Mexican ex-security chief took bribes from cartel, U.S. indictment says
Genaro Garcia Luna accused of taking millions in bribes from Sinaloa cartel
Mexico's former top security chief has been indicted in New York City on charges he accepted a fortune in drug-money bribes from kingpin Joaquin "El Chapo" Guzman's notorious Sinaloa cartel to let it operate with impunity in Mexico.
Genaro Garcia Luna, 51, a resident of Florida, was charged in federal court in Brooklyn with three counts of cocaine trafficking conspiracy and a false statements charge.
Garcia Luna was arrested Monday by federal agents in Dallas, where he made an initial court appearance Tuesday afternoon. He waived his right to a hearing to establish his identity and will remain in custody while awaiting a bail hearing Dec. 17.
Afterward, defence attorney Rose Romero declined to comment outside court.
Prosecutors in Brooklyn, where a U.S. investigation into the cartel is based, said they will seek his removal to New York, where El Chapo faced trial in 2018. Jurors heard former cartel member Jesus Zambada testify that he personally made at least $6 million US in hidden payments to Garcia Luna, on behalf of his older brother, cartel boss Ismael "El Mayo" Zambada.
The cash was delivered during two meetings at a restaurant in Mexico between the start of 2005 and the end of 2007, he said.
In a statement announcing the charges against Garcia Luna, U.S. Attorney Richard P. Donoghue accused the defendant of protecting the cartel "while he controlled Mexico's federal police force and was responsible for ensuring public safety in Mexico."
Prosecutors said other co-operating witnesses have confirmed that the cartel paid Garcia Luna tens of millions of dollars to clear the way for the Sinaloa cartel to safely ship multi-tonne quantities of cocaine and other drugs into the United States.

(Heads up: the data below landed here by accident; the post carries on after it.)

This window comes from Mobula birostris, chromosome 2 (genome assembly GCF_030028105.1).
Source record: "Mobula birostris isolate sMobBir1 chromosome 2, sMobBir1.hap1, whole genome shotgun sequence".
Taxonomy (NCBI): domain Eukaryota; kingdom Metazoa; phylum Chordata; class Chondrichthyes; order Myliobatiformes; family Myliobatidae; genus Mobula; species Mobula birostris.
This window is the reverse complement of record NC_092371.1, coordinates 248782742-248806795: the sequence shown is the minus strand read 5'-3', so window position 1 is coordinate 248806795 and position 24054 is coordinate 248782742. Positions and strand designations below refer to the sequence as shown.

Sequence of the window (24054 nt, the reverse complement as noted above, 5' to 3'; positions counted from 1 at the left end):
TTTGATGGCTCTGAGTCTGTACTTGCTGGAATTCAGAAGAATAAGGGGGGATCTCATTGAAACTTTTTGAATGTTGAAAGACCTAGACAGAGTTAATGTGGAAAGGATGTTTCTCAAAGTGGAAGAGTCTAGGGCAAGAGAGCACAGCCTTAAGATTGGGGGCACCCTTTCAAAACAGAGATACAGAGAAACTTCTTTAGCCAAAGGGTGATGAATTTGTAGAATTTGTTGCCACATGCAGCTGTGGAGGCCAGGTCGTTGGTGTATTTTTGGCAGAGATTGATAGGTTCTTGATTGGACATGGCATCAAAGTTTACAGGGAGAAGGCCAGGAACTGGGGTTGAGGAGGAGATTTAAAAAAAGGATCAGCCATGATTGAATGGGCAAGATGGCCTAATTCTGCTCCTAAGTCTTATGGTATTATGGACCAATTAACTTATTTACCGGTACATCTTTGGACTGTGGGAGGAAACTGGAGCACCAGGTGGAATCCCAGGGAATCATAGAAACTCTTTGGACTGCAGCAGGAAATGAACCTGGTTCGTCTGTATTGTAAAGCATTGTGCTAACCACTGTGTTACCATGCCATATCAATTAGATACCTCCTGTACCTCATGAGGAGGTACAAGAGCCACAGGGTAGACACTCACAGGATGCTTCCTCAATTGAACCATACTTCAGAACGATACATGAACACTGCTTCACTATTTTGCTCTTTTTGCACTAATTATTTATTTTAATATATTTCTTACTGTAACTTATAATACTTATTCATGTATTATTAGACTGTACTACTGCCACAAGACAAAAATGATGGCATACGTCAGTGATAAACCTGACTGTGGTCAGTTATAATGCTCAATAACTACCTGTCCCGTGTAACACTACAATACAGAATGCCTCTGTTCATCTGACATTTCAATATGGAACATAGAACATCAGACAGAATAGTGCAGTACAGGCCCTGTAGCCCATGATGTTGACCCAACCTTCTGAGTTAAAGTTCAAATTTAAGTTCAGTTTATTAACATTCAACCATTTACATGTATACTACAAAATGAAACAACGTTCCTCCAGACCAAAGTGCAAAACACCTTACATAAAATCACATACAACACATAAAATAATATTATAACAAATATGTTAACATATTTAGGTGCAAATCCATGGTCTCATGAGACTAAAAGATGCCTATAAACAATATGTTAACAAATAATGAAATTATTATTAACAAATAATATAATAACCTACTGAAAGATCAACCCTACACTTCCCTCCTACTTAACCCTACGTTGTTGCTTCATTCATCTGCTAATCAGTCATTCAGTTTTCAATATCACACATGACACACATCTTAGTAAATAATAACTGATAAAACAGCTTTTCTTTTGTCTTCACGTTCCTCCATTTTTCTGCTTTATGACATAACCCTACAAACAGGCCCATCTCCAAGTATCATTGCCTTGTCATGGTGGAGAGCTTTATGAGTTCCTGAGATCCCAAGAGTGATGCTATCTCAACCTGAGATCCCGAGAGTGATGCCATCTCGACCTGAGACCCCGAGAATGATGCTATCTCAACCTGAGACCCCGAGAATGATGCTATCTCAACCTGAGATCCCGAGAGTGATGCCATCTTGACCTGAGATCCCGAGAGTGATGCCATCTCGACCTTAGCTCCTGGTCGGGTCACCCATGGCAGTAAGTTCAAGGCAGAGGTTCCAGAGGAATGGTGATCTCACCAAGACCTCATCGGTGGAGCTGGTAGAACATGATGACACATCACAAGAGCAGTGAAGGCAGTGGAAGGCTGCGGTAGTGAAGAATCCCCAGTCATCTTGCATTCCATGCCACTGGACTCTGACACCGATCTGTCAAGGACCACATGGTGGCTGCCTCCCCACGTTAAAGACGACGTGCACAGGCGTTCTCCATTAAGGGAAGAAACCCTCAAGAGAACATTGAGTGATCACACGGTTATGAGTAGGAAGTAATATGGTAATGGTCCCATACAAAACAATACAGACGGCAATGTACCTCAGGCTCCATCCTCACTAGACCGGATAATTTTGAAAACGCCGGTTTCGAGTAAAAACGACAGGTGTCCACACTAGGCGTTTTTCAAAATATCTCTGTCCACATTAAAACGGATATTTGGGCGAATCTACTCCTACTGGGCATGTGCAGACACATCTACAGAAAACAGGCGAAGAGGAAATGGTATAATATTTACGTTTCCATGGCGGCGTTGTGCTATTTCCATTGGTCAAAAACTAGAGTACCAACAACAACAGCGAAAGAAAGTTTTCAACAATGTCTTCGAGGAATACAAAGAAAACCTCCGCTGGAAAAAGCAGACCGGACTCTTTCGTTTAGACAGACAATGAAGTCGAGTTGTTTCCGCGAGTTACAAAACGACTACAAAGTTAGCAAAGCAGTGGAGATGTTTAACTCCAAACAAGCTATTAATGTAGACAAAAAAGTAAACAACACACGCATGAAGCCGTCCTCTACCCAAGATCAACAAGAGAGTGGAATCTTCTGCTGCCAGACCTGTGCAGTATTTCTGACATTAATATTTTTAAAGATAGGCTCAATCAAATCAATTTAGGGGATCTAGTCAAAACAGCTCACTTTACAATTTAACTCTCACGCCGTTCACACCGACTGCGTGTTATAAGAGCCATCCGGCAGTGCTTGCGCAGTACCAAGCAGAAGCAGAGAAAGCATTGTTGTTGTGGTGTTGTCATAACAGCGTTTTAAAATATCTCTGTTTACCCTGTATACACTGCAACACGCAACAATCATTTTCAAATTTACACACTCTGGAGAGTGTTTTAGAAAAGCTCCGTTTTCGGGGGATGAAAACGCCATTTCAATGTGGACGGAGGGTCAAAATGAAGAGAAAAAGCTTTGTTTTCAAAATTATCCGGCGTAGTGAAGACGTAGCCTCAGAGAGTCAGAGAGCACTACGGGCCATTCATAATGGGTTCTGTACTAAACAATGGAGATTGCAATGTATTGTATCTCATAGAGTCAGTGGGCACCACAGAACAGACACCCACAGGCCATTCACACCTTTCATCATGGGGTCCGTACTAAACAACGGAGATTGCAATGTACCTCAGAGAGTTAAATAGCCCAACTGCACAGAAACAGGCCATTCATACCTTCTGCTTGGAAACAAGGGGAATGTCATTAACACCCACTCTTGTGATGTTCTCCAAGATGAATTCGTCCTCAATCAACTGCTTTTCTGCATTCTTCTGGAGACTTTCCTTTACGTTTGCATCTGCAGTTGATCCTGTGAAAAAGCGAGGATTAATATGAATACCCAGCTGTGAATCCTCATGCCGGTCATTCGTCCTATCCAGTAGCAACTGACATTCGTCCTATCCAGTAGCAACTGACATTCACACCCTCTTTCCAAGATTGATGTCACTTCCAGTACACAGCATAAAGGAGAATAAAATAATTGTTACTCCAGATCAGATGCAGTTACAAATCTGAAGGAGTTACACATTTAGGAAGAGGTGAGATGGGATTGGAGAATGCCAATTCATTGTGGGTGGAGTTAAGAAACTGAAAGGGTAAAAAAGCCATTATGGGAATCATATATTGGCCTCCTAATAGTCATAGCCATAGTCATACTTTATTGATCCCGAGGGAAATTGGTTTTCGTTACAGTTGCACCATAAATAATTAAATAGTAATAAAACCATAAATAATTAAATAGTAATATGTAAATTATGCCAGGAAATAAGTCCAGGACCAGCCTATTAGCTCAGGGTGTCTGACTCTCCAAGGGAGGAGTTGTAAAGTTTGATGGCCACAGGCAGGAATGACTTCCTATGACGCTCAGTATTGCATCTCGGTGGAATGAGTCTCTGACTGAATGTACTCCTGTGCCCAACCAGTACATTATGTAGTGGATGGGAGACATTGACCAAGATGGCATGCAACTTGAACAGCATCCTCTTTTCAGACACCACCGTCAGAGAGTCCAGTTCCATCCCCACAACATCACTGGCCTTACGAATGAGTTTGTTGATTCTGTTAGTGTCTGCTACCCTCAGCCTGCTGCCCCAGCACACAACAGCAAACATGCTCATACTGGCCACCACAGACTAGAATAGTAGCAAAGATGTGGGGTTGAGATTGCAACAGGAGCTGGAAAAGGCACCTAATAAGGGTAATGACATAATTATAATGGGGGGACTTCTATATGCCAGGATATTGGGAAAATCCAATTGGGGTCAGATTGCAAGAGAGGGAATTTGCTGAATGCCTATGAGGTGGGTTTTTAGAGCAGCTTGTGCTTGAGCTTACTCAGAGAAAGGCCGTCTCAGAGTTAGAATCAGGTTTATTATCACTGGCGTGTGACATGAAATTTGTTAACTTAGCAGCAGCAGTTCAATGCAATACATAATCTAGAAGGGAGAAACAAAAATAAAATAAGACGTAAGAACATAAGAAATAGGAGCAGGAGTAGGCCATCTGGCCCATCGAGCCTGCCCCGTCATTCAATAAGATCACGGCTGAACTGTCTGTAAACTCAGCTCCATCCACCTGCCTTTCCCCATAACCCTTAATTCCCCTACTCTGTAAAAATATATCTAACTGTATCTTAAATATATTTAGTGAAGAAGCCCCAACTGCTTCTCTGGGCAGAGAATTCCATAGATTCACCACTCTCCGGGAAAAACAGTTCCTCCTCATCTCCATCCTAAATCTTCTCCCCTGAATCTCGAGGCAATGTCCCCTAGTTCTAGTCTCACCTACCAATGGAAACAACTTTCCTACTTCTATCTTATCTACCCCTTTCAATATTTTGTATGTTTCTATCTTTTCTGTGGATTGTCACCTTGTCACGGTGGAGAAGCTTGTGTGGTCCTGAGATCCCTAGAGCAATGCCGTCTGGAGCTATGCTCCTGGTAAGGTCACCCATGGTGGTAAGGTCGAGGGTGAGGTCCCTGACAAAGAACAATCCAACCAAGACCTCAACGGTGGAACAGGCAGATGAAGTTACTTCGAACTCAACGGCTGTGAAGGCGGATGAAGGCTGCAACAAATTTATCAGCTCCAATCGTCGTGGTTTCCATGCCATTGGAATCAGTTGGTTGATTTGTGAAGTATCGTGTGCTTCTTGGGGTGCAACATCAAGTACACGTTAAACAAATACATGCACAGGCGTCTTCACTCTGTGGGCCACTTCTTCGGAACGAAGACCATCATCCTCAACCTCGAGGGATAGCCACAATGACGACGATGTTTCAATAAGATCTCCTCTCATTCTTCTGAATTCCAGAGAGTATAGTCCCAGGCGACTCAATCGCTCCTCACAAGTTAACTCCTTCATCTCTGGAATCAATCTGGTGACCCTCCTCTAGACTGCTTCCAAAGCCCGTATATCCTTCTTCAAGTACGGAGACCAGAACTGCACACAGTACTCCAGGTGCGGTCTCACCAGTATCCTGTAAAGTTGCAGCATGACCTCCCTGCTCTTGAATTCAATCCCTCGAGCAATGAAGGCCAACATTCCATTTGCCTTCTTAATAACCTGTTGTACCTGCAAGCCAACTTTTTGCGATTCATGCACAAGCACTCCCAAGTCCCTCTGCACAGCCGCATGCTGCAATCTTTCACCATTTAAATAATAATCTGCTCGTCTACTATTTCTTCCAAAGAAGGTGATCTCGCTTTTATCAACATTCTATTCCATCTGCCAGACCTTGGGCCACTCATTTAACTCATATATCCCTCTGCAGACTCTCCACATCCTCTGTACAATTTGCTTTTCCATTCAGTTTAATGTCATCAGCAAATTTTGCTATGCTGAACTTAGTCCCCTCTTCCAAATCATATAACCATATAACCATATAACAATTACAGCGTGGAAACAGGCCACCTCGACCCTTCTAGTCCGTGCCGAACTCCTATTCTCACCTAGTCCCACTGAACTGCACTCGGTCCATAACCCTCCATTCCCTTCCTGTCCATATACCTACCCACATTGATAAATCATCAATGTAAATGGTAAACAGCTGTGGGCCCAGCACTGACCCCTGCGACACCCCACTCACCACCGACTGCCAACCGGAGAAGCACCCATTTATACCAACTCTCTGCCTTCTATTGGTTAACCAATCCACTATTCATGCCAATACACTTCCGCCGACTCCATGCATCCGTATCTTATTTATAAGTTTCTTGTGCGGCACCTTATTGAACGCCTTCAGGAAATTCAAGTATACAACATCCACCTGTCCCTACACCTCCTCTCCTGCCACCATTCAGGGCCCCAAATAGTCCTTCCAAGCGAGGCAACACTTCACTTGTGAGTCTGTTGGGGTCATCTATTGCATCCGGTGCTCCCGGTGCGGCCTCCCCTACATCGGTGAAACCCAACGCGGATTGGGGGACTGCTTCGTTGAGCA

'Amassed a personal fortune'
The cartel "obtained, among other things, safe passage for its drug shipments, sensitive law enforcement information about investigations into the cartel and information about rival drug cartels," according to court papers.
The papers add: "By the time the defendant relocated to the United States in 2012, he had amassed a personal fortune of millions of dollars that was inconsistent with a civil servant's salary in Mexico."
From 2001 to 2005, Garcia Luna led Mexico's Federal Investigation Agency, and from 2006 to 2012 served as Mexico's secretary of public security, controlling the nation's federal police force, authorities said.
Garcia Luna was viewed as the point man in then-president Felipe Calderon's 2006-2012 war on drugs. As public safety secretary, he was one of the most feared members of Calderon's government, but for years was dogged by allegations about his ties to drug traffickers.
Calderon's government was criticized for not going after the Sinaloa cartel with the same energy as the cartel's rivals. Calderon always rebuffed that criticism.
The former president said Tuesday that he was unaware of the details of the charges against Garcia Luna.
"My position will always be on the side of justice and the law," Calderon wrote in his Twitter account.
Guzman was convicted on charges he was the driving force behind a massive drug conspiracy that spread murder and mayhem for more than two decades. He was sentenced this year to life in prison.